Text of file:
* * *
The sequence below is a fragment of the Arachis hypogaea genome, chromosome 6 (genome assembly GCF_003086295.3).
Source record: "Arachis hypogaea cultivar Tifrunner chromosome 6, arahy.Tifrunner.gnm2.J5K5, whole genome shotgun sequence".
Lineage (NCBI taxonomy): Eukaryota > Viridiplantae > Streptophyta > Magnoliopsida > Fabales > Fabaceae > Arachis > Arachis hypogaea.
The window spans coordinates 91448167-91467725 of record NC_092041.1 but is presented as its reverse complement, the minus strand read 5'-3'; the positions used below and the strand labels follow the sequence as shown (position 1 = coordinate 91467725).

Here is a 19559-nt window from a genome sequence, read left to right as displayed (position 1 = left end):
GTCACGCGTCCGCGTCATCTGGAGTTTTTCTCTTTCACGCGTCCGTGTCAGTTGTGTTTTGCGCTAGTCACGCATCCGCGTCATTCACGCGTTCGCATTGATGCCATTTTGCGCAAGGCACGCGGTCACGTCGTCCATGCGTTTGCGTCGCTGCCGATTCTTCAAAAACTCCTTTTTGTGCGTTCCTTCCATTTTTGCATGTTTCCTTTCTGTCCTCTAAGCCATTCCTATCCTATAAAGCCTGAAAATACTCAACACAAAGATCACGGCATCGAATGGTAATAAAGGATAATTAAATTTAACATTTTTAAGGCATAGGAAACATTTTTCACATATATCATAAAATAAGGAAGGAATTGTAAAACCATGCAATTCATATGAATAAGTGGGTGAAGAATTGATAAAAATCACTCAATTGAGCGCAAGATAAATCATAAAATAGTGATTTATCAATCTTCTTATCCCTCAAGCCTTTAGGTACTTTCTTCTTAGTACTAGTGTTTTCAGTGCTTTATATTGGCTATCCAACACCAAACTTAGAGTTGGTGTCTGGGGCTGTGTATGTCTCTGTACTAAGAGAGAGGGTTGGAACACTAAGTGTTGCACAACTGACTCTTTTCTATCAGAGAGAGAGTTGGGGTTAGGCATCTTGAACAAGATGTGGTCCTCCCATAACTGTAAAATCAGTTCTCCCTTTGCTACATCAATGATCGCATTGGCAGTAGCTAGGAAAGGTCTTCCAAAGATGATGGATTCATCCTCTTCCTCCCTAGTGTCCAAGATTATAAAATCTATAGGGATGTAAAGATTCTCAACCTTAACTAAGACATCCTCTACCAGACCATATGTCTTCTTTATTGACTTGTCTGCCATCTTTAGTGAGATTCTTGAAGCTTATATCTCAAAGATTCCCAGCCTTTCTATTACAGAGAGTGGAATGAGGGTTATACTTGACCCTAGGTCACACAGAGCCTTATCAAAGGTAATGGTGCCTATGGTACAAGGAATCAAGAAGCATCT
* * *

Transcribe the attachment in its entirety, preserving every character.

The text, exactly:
The sequence below is a fragment of the Arachis hypogaea genome, chromosome 6 (genome assembly GCF_003086295.3).
Source record: "Arachis hypogaea cultivar Tifrunner chromosome 6, arahy.Tifrunner.gnm2.J5K5, whole genome shotgun sequence".
Lineage (NCBI taxonomy): Eukaryota > Viridiplantae > Streptophyta > Magnoliopsida > Fabales > Fabaceae > Arachis > Arachis hypogaea.
The window spans coordinates 91448167-91467725 of record NC_092041.1 but is presented as its reverse complement, the minus strand read 5'-3'; the positions used below and the strand labels follow the sequence as shown (position 1 = coordinate 91467725).

Here is a 19559-nt window from a genome sequence, read left to right as displayed (position 1 = left end):
GTCACGCGTCCGCGTCATCTGGAGTTTTTCTCTTTCACGCGTCCGTGTCAGTTGTGTTTTGCGCTAGTCACGCATCCGCGTCATTCACGCGTTCGCATTGATGCCATTTTGCGCAAGGCACGCGGTCACGTCGTCCATGCGTTTGCGTCGCTGCCGATTCTTCAAAAACTCCTTTTTGTGCGTTCCTTCCATTTTTGCATGTTTCCTTTCTGTCCTCTAAGCCATTCCTATCCTATAAAGCCTGAAAATACTCAACACAAAGATCACGGCATCGAATGGTAATAAAGGATAATTAAATTTAACATTTTTAAGGCATAGGAAACATTTTTCACATATATCATAAAATAAGGAAGGAATTGTAAAACCATGCAATTCATATGAATAAGTGGGTGAAGAATTGATAAAAATCACTCAATTGAGCGCAAGATAAATCATAAAATAGTGATTTATCAATCTTCTTATCCCTCAAGCCTTTAGGTACTTTCTTCTTAGTACTAGTGTTTTCAGTGCTTTATATTGGCTATCCAACACCAAACTTAGAGTTGGTGTCTGGGGCTGTGTATGTCTCTGTACTAAGAGAGAGGGTTGGAACACTAAGTGTTGCACAACTGACTCTTTTCTATCAGAGAGAGAGTTGGGGTTAGGCATCTTGAACAAGATGTGGTCCTCCCATAACTGTAAAATCAGTTCTCCCTTTGCTACATCAATGATCGCATTGGCAGTAGCTAGGAAAGGTCTTCCAAAGATGATGGATTCATCCTCTTCCTCCCTAGTGTCCAAGATTATAAAATCTATAGGGATGTAAAGATTCTCAACCTTAACTAAGACATCCTCTACCAGACCATATGTCTTCTTTATTGACTTGTCTGCCATCTTTAGTGAGATTCTTGAAGCTTATATCTCAAAGATTCCCAGCCTTTCTATTACAGAGAGTGGAATGAGGGTTATACTTGACCCTAGGTCACACAGAGCCTTATCAAAGGTAATGGTGCCTATGGTACAAGGAATCAAGAAGCATCT